Battle of Britain profile of courage: Wing Commander Jean-Paul Joseph Desloges

Biography / August 4, 2015

By Major William March

No. 1 (Royal Canadian Air Force) Squadron

Jean-Paul Joseph Desloges was born in Gatineau, Québec, on April 25, 1913, but spent a large portion of his life just across the river in Ottawa. A talented athlete, he seemed to have been born with a pair of skates strapped to his feet. His love of hockey led him to the University of Ottawa for his education because it allowed him to play on the varsity team. Upon graduation, he began a career with the Royal Canadian Mounted Police (where he…played hockey), but, like many of his contemporaries he was attracted to the excitement of aviation. So, in October 1937, at the ripe old age of 24, he enrolled in the Royal Canadian Air Force (RCAF) as a Provisional Pilot Officer.

After successfully completing his training in Borden and Trenton, Ontario, he received his wings in November 1938. For the next 18 months or so Desloges flew at every opportunity, but in May 1940 he found himself part of an expanded No. 1 (Fighter) Squadron (it had absorbed the personnel of No. 115 Squadron) in Dartmouth, Nova Scotia. It was to be a relatively short stay in the Maritimes because he and his squadron mates boarded steam passenger ship Duchess of Atholl on June 8, 1940, headed for England.

Under the command of Squadron Leader E.A. McNab, Desloges and the rest of the Canadians trained hard to prepare themselves for combat against the much more experienced German Luftwaffe. Declared operationally ready on August 17, No. 1 (RCAF) Squadron [so designated to prevention confusion with No. 1 Squadron of the Royal Air Force (RAF)] was transferred to an airfield at Northolt on the western fringe of the London metropolitan area. The Canadians were eager to join the fight.

The Battle of Britain had been going on for more than a month, with almost daily incursions by German aircraft. During this phase of the battle, the enemy was attacking RAF aerodromes to great effect. Although the Canadians were scrambled several times to intercept enemy aircraft, they did not manage to close with the enemy. One can only image the combination of eagerness and nervousness within the pilots, aware as they were of the savage fighting going on all around them. Well trained, the Canadians wanted to do their bit, but they were sobered by the knowledge that this was for real and Allied air personnel were dying every day. Adrenalin pumping and nerves taut, they were scrambled yet again on August 24 in anticipation of in-bound enemy aircraft.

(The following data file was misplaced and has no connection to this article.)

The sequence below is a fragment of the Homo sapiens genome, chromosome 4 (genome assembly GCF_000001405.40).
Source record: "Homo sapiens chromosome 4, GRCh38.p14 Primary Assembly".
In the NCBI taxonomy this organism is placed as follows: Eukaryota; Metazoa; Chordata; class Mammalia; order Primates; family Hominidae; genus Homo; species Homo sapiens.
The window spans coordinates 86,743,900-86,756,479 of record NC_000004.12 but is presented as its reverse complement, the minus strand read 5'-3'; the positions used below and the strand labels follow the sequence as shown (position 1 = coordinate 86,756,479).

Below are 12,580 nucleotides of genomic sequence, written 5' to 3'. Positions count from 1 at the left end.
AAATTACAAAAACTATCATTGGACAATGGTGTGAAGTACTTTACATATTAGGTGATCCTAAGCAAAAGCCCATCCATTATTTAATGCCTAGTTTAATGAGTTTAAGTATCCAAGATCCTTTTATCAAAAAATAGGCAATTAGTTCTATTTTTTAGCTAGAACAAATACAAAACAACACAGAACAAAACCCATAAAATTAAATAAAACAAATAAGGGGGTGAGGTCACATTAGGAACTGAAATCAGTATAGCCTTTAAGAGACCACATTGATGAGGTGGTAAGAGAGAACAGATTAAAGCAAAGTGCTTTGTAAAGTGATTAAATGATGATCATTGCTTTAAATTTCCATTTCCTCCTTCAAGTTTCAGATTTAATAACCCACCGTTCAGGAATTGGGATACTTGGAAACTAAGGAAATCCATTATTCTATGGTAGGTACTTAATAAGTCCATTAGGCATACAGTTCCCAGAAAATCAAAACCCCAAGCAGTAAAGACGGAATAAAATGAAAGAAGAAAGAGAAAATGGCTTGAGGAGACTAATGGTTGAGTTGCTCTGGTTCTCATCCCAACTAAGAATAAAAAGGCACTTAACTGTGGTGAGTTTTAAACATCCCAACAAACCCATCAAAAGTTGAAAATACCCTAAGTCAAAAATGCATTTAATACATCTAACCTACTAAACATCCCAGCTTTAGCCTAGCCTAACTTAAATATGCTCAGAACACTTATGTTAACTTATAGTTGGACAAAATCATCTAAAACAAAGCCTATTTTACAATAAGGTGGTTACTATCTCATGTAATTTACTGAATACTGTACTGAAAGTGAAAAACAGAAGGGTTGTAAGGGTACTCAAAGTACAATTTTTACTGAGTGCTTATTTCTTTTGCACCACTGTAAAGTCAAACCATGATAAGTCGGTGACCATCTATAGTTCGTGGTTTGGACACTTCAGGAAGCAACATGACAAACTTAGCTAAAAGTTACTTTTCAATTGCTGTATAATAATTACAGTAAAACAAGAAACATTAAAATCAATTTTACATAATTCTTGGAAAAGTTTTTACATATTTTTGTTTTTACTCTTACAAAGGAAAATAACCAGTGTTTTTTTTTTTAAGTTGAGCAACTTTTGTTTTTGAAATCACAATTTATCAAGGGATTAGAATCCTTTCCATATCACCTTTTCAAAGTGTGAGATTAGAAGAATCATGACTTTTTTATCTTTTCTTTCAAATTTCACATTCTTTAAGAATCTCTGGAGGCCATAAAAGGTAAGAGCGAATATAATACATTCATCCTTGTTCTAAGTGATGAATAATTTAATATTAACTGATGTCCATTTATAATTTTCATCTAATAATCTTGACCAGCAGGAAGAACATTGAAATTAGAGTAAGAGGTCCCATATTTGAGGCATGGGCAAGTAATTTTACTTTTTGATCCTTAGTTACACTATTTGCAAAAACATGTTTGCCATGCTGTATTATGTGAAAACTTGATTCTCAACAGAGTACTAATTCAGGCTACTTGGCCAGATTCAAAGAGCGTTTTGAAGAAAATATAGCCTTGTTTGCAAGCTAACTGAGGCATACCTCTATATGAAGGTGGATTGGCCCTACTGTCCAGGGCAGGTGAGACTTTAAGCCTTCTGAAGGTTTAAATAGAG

The fight that day was to be a tragic introduction to the realities of war for Desloges and the rest of the squadron. Patrolling at 10,000 feet over Tangmere airfield, the Canadians spotted three twin-engine aircraft below, heading toward Portsmouth, the target of a major German raid. The Canadians, grouped together into two sections, began a diving attack. McNab recognized that the German aircraft were in fact RAF Blenheim bombers and his section broke away before opening fire, but the remaining Hurricanes continued with the assault. Flying Officers A.D. Nesbitt, A. Yuile and W.P. Sprenger claimed a Junkers 88 damaged while Flight Lieutenant G.R. McGregor and Desloges claimed the destruction of another. Upon landing, their elation with these victories quickly turned to dismay when it was revealed that they had in fact shot down two RAF aircraft, one of which crashed into the sea, killing all three crewmen. McNab spoke for Desloges and the rest of the unit when he described it as “the lowest point of my life.”

The growing intensity of German attacks precluded a long period of reflection on this tragic mistake because No. 1 (RCAF) Squadron, now flying out of North Weald, was thrown into the thick of the fray. During its second patrol on August 26, the squadron engaged a group of German Dornier 215 bombers. The enemy’s fighter escort having been drawn away by another RAF squadron, the Canadians pounced on the remaining Luftwaffe aircraft. In short order, three of the enemy aircraft were destroyed, and a further four damaged, but the contest was not all one-sided; accurate defensive fire knocked three Canadian Hurricanes from the sky with the death of one of the pilots, Flying Officer R.L. Edwards. Desloges’ aircraft was badly damaged, but he skillfully force-landed the stricken machine, walking away shaken but with a new-found respect for the sting of German bombers.

Five days later, on August 31, 1940, Desloges’ Battle of Britain came to an abrupt end. It was during the squadron’s second combat of the day, the first having gone distinctly against the Canadians when they were “bounced” by Germans fighters, losing three of their number – fortunately, with injuries only. In the early evening, Desloges and the remaining Canadian pilots took part in the interception over Dover of a large body of German bombers escorted by fighters that refused to be drawn away. In the ensuing melee, the Canadians claimed several German aircraft destroyed or damaged. Desloges became the only Canadian casualty when a cannon shell tore through his cockpit hood, tearing off his helmet, goggles and oxygen mask. Dazed, with his aircraft on fire, he managed to struggle out of the falling aircraft, but suffered severe burns, especially to his hands, in the process.

It took him months to recover from his wounds and, after a stay in hospital in England, he was sent back to Canada to complete his rehabilitation. Having survived the Battle of Britain, Desloges, like so many others, would not survive the war. On May 8, 1944, Wing Commander Desloges, part of a Canadian delegation working with the French in Africa, was undertaking a tour of French air training establishments when the aircraft he was in crashed on takeoff at Rabat, Morocco, killing everyone on board. He is buried in the British Military Cemetery at Dely Ibrahim, Algeria.

Date modified: